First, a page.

Friday, July 27, 2012

Wisconsin - Door County Sheriff’s Department and the FAA would like to talk to the pilots of two planes that flew dangerously low at the Cana Island Lighthouse

Low-flying planes buzz Cana Island Lighthouse 

Pilots may face FAA fines, sanctions  

Authorities are looking for pilots of two small planes that they say flew dangerously low at the Cana Island Lighthouse on Thursday. 

 The Door County Sheriff’s Department and the Federal Aviation Administration would like to talk to the pilots of two small planes that flew dangerously low at the Cana Island Lighthouse on Thursday.

As tourists and other visitors looked on in alarm, the planes flew above and below the power and telephones lines between the mainland and the island, clipping the phone wire.

The FAA is investigating the incident, spokeswoman Elizabeth Corey said Friday.

“Careless and reckless operation is a violation of FAA regulations, and we can level fines and/or other penalties including suspension to revocation of their license, based on the investigation,” Corey said.

According to Cana Island site manager, Dwight Zeller, at about 11:30 a.m. Thursday two planes circled the island, flying below the tree line.

The single-engine planes then flew over the causeway that connects the island to the peninsula. Stretching across the causeway are power lines and a telephone wire. One airplane flew over the lines and the other tried to fly under them.

The pilot did not make it all the way under the wires and clipped the telephone line with the plane’s vertical stabilizer, which is located on the tail of the plane. The plane left white paint on the line and may have a damaged vertical stabilizer.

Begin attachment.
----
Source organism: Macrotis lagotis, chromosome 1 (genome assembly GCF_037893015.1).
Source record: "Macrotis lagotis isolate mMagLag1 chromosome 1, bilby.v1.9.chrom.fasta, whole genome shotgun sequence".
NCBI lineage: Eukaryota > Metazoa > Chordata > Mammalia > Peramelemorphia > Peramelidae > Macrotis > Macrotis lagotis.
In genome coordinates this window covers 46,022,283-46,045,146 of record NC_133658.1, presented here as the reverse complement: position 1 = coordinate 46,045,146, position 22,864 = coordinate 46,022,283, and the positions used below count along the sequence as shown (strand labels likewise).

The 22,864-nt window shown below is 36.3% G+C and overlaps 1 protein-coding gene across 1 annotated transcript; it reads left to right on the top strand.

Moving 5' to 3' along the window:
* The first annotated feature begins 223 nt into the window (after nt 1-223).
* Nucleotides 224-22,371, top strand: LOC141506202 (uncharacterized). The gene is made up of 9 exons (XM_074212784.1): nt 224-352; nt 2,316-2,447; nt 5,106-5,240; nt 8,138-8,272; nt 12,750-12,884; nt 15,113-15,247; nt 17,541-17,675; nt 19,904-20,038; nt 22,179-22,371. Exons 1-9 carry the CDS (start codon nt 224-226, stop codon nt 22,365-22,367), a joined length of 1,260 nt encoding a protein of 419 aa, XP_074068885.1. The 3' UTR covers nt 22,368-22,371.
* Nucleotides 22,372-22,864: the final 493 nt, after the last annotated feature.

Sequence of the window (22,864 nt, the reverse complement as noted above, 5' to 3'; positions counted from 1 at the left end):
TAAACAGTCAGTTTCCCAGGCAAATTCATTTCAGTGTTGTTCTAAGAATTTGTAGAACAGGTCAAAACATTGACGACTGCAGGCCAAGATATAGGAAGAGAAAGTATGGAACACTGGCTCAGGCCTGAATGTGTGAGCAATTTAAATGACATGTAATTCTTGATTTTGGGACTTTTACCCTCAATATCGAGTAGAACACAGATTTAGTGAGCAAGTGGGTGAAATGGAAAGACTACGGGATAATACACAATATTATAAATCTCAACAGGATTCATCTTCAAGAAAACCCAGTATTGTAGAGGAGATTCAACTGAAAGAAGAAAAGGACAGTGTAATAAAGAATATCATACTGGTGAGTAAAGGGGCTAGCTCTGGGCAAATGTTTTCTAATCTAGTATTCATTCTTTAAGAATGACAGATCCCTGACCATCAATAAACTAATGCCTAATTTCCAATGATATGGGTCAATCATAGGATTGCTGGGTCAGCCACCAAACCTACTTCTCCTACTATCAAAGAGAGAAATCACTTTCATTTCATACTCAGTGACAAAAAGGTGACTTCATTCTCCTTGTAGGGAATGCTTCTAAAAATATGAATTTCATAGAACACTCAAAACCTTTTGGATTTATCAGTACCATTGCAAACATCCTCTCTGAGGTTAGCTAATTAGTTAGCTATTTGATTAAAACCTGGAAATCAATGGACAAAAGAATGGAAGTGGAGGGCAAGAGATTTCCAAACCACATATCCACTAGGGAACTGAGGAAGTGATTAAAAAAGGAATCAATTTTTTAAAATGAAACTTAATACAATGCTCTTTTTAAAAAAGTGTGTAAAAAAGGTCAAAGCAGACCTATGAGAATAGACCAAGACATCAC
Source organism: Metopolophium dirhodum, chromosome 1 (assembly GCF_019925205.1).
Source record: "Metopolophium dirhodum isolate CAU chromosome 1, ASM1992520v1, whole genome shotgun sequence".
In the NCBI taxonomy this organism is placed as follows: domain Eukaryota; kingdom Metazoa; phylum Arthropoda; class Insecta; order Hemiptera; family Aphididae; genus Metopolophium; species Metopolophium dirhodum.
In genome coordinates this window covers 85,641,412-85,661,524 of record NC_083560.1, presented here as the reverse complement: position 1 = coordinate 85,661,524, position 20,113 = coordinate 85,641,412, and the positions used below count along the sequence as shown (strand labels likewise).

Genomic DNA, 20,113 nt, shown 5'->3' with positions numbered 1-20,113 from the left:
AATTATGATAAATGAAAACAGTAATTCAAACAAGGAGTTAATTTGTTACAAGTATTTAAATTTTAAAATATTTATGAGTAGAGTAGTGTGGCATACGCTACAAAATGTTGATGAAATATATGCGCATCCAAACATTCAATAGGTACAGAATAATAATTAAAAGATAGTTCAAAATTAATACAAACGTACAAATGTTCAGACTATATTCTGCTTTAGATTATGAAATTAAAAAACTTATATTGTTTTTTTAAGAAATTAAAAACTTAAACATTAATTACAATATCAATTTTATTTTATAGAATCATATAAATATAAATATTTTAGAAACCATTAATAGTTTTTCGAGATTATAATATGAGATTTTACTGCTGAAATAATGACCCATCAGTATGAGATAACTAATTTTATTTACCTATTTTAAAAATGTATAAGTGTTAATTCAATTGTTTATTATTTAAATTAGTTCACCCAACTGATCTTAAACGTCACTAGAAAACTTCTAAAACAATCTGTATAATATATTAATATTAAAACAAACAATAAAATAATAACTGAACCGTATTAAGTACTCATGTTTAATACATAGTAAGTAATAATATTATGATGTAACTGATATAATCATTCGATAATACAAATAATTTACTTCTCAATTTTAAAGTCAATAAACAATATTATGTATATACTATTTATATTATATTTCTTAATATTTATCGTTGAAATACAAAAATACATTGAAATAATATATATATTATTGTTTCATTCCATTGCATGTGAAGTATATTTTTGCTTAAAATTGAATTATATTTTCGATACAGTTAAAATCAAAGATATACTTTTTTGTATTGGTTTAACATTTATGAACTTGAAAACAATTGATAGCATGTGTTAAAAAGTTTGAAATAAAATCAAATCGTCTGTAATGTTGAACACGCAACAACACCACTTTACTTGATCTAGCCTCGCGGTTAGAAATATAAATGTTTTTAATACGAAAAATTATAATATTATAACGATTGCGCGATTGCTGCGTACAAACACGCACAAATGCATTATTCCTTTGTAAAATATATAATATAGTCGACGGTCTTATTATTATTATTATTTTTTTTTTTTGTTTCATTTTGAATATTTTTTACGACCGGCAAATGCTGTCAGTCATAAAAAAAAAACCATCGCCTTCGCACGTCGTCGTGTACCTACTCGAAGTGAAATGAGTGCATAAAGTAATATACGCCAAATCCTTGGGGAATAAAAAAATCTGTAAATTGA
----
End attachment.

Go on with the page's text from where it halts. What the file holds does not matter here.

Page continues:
Zeller was not an eyewitness to the event.

The plane is described as a white with red trim, single-engine, high wing taildragger airplane with large tundra tires. The plane is registered in the United States and the red registration number has a 5 in it, Zeller said.

“The thing that is important is the fact that it has the tundra tires,” he said. The tires are not standard and are something the pilot would have had to modify.

At the time of the incident about 50 people were coming and going from the island, he said.

“We have two pilots operating obviously in a very dangerous manner, and it could have been a lot worse,” Zeller said.

Door County Sheriff Terry Vogel said that deputies measured the distance between the power lines and ground at 28 feet.

After the planes passed over the causeway, they circled back.

“(It’s) at that point that folks started getting a little nervous,” Zeller said.

Vogel said the department is also investigating a call Friday afternoon from a resident on Glidden Drive who snapped photos of two low-flying planes.

There is no restriction regarding how low a plane can fly over water, but over land aircraft have to be at least 500 feet off the ground, Vogel said.

The Sheriff’s Department is working with the FAA on the case. Anyone with information on the airplanes can contact the Door County Sheriff’s Department at (920) 746-2400.


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